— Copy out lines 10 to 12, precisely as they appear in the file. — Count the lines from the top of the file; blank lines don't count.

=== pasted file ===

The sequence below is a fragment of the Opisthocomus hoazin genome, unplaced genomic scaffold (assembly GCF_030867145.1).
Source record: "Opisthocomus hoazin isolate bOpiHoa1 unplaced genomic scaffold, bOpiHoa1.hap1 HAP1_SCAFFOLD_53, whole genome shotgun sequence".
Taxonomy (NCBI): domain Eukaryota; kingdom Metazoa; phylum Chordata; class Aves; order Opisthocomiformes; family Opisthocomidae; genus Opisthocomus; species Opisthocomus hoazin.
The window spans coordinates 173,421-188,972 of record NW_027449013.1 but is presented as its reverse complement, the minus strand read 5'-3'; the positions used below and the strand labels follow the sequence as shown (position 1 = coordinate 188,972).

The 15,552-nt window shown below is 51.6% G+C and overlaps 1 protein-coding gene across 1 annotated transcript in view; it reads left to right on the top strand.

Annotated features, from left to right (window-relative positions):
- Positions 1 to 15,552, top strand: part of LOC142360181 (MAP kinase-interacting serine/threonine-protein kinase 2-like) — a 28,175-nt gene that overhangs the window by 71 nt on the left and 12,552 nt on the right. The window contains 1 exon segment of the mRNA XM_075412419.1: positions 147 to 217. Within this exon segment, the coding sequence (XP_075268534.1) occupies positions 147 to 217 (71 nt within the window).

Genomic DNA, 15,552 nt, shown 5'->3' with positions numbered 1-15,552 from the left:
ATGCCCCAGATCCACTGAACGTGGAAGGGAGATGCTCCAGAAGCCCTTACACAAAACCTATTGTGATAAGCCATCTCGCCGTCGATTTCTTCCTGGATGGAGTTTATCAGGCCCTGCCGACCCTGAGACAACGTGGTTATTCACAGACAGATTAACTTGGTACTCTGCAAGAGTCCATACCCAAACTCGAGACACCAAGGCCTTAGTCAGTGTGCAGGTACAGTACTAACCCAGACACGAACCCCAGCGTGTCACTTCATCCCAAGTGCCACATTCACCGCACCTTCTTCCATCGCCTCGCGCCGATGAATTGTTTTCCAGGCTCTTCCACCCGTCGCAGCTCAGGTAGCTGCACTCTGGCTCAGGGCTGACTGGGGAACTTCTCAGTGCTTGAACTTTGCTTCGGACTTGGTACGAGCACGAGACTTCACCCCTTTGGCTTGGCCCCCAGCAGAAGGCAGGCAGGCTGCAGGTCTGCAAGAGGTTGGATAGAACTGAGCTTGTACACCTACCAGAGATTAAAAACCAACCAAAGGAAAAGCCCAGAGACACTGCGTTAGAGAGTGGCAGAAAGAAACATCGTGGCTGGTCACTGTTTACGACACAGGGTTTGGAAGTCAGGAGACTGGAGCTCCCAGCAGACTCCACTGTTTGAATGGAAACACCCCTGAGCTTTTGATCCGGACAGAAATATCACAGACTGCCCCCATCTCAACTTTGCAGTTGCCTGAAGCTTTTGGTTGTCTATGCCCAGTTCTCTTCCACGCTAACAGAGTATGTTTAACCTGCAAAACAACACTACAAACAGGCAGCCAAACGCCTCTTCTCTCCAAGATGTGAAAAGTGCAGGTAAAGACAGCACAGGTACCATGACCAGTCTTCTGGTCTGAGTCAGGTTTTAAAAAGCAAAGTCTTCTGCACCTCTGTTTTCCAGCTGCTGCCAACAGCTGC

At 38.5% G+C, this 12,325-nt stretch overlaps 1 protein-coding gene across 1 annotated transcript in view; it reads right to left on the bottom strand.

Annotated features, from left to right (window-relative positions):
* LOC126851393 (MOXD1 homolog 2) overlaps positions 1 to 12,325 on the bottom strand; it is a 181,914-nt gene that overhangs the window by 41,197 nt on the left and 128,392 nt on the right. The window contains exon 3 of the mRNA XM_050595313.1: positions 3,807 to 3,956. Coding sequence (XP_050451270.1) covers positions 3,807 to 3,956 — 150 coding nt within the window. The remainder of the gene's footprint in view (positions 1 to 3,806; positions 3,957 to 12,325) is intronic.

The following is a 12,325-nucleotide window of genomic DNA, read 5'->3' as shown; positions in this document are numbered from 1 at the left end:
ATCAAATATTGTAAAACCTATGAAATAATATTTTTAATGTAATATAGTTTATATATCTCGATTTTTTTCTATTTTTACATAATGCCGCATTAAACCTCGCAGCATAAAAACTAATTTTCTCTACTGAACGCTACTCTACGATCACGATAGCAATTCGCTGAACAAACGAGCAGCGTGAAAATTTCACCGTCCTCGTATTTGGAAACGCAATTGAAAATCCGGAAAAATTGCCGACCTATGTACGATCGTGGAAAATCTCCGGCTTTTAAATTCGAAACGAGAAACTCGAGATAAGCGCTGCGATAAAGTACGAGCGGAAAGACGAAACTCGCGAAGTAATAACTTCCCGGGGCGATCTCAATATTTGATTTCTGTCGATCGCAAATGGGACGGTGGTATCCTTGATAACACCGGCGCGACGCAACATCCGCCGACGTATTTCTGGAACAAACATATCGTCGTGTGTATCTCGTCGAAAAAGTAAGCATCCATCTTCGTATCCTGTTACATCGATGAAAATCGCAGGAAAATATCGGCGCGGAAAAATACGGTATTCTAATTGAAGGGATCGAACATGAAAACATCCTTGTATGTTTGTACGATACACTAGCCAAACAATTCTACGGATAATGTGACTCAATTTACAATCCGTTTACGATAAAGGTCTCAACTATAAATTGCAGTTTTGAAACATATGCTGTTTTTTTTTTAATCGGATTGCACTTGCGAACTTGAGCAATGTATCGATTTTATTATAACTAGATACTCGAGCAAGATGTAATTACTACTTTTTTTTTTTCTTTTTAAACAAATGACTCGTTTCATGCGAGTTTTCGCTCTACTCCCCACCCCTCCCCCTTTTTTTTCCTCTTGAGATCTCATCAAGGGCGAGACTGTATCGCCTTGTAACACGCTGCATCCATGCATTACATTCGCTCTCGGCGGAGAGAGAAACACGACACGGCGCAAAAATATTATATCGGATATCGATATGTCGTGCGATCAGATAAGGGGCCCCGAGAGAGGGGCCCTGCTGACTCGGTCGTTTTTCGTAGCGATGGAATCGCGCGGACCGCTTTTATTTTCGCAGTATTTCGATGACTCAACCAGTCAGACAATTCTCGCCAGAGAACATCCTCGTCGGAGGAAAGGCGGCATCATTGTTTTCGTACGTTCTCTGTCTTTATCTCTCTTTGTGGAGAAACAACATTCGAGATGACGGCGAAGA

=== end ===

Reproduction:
At 38.5% G+C, this 12,325-nt stretch overlaps 1 protein-coding gene across 1 annotated transcript in view; it reads right to left on the bottom strand.

Annotated features, from left to right (window-relative positions):
* LOC126851393 (MOXD1 homolog 2) overlaps positions 1 to 12,325 on the bottom strand; it is a 181,914-nt gene that overhangs the window by 41,197 nt on the left and 128,392 nt on the right. The window contains exon 3 of the mRNA XM_050595313.1: positions 3,807 to 3,956. Coding sequence (XP_050451270.1) covers positions 3,807 to 3,956 — 150 coding nt within the window. The remainder of the gene's footprint in view (positions 1 to 3,806; positions 3,957 to 12,325) is intronic.